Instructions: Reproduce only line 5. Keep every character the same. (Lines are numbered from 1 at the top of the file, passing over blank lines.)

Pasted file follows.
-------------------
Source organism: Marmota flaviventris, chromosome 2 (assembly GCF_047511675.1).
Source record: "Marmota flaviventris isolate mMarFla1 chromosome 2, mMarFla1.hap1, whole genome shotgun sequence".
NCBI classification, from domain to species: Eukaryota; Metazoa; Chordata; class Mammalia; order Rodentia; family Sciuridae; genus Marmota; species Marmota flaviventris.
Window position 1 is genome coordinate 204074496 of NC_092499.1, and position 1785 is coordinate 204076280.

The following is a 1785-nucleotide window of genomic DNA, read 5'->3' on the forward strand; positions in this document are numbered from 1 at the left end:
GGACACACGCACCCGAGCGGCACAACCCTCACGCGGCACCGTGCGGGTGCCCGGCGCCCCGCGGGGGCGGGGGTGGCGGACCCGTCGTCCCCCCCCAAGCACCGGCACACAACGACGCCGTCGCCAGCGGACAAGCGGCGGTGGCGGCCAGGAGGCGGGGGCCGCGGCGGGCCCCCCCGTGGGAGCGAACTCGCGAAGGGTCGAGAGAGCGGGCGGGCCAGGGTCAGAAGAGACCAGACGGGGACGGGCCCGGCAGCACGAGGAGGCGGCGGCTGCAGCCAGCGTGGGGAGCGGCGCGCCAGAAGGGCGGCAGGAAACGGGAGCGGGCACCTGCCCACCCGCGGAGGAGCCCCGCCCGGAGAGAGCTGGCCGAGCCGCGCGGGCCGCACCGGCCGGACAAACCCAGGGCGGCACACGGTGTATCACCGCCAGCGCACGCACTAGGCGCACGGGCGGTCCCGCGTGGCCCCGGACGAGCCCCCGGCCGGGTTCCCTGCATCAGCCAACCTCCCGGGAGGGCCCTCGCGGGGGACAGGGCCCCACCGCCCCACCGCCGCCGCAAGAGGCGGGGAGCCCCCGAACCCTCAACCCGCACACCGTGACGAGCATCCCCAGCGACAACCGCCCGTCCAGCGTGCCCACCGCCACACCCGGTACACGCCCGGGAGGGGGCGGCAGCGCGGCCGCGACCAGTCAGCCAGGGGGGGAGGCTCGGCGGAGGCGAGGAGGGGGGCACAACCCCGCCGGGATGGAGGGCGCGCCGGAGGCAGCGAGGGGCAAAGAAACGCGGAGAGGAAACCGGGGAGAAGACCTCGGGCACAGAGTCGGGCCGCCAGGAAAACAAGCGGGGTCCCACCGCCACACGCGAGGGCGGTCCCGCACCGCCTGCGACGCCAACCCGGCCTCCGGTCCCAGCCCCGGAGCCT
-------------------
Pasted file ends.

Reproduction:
The following is a 1785-nucleotide window of genomic DNA, read 5'->3' on the forward strand; positions in this document are numbered from 1 at the left end: